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Microcorruption - Sydney

Posted on 13 Sep 2018.
microcorruption tutorial assembly ctf sydney walkthrough debug endianness nuxi problem

After solving the previous level called New Orleans, explained in detail here, our next objective in the list, and in the map, is called Sydney.

In the manual that appears at the beginning, in the last paragraph, you can read the following statement:

This is Software Revision 02. We have received reports that the prior version of the lock was bypassable without knowing the password. We have fixed this and removed the password from memory.

So, apparently, there will be no more hardcoded password. Let’s find out!

4438 <main>
4438:  3150 9cff      add	#0xff9c, sp
443c:  3f40 b444      mov	#0x44b4 "Enter the password to continue.", r15
4440:  b012 6645      call	#0x4566 <puts>
4444:  0f41           mov	sp, r15
4446:  b012 8044      call	#0x4480 <get_password>
444a:  0f41           mov	sp, r15
444c:  b012 8a44      call	#0x448a <check_password>
4450:  0f93           tst	r15
4452:  0520           jnz	#0x445e <main+0x26>
4454:  3f40 d444      mov	#0x44d4 "Invalid password; try again.", r15
4458:  b012 6645      call	#0x4566 <puts>
445c:  093c           jmp	#0x4470 <main+0x38>
445e:  3f40 f144      mov	#0x44f1 "Access Granted!", r15
4462:  b012 6645      call	#0x4566 <puts>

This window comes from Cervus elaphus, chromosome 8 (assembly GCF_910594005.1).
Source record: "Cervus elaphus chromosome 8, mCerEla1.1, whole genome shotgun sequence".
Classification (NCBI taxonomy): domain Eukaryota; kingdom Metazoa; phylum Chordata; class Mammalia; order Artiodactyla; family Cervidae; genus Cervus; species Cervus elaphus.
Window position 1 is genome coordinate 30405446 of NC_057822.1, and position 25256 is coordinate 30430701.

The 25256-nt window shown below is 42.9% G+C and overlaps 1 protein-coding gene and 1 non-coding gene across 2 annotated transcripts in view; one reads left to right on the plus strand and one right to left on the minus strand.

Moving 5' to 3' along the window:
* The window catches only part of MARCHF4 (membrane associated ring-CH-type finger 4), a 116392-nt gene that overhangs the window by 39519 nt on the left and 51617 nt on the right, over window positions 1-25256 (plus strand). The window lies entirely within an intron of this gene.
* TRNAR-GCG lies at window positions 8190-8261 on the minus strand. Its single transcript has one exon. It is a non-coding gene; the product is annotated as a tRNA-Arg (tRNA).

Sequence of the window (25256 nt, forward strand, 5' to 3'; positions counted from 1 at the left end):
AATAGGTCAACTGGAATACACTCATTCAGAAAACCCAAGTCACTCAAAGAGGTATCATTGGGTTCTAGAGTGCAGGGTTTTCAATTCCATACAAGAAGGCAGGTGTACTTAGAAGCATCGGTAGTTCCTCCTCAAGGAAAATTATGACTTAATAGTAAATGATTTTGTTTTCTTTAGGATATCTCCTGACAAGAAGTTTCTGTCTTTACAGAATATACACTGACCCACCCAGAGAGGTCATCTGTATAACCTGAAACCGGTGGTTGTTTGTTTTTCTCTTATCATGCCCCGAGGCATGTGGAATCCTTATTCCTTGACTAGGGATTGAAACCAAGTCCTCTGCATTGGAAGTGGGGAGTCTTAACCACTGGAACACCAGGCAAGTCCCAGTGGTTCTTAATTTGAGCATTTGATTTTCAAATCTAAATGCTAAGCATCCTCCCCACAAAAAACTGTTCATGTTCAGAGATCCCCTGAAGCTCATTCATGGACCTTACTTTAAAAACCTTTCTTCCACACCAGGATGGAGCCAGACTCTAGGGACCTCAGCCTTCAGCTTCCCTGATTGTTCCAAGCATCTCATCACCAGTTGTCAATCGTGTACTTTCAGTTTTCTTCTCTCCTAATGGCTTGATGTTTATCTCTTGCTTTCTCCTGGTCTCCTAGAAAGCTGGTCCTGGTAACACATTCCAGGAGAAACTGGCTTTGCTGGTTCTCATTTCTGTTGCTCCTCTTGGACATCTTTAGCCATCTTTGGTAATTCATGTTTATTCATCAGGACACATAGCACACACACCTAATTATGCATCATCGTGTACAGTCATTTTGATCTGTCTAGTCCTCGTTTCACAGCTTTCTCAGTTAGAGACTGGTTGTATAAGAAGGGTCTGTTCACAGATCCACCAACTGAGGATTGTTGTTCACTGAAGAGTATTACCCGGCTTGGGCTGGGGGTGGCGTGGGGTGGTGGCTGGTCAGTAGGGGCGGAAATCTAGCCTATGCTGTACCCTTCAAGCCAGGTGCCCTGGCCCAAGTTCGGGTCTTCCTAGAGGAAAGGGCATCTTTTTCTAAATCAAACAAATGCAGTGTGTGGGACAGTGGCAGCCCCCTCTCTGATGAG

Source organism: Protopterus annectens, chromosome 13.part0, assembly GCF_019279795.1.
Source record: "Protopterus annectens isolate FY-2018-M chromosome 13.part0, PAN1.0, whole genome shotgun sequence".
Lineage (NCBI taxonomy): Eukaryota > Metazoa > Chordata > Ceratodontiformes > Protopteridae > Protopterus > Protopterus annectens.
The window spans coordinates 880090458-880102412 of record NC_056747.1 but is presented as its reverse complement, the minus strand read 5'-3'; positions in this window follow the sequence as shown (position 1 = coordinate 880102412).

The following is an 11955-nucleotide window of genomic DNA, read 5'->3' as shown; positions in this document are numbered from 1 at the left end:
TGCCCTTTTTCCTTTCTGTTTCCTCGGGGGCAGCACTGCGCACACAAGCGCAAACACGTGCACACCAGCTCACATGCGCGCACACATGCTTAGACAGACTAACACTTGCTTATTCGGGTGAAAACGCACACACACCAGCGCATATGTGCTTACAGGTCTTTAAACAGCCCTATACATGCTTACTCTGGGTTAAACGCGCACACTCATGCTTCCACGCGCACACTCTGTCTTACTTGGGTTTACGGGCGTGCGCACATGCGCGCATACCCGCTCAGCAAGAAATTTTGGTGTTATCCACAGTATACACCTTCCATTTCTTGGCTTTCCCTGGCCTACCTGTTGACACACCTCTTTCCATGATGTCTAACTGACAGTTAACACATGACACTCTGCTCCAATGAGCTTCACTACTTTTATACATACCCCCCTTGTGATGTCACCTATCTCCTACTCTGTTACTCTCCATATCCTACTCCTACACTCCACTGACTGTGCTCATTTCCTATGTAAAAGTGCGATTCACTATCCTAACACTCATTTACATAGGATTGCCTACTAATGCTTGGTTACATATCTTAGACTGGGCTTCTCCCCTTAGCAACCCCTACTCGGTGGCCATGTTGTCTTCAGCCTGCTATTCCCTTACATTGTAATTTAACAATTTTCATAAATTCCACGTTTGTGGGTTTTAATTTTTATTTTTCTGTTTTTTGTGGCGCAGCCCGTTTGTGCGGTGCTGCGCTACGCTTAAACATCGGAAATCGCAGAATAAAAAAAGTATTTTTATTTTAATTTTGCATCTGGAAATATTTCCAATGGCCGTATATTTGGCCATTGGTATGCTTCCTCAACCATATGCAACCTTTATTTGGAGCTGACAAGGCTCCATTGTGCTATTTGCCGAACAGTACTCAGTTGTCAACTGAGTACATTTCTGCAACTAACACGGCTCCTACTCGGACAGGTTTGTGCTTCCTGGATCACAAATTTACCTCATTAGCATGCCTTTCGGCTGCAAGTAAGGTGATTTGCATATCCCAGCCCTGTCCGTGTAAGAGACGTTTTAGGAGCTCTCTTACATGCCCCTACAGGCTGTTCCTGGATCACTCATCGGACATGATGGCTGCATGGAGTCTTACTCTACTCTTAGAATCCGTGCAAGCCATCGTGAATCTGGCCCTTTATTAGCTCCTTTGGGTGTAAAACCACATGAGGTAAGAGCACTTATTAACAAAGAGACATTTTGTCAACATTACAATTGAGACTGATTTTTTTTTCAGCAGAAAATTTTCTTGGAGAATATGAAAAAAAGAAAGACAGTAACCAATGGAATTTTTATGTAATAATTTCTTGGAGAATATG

4466:  3012 7f00      push	#0x7f
446a:  b012 0245      call	#0x4502 <INT>
446e:  2153           incd	sp
4470:  0f43           clr	r15
4472:  3150 6400      add	#0x64, sp

Inspecting main we can see there is no silly create_password as before. We still have check_password at instruction 0x444c and afterwards a test on r15 that determines whether the password is correct. Once again, we must insert such an input so that r15 at instruction 0x4450 has whatever value but zero. Let’s check what check_password is all about.

448a <check_password>
448a:  bf90 782e 0000 cmp	#0x2e78, 0x0(r15)
4490:  0d20           jnz	$+0x1c
4492:  bf90 3d67 0200 cmp	#0x673d, 0x2(r15)
4498:  0920           jnz	$+0x14
449a:  bf90 3d33 0400 cmp	#0x333d, 0x4(r15)
44a0:  0520           jne	#0x44ac <check_password+0x22>
44a2:  1e43           mov	#0x1, r14
44a4:  bf90 635e 0600 cmp	#0x5e63, 0x6(r15)
44aa:  0124           jeq	#0x44ae <check_password+0x24>
44ac:  0e43           clr	r14
44ae:  0f4e           mov	r14, r15
44b0:  3041           ret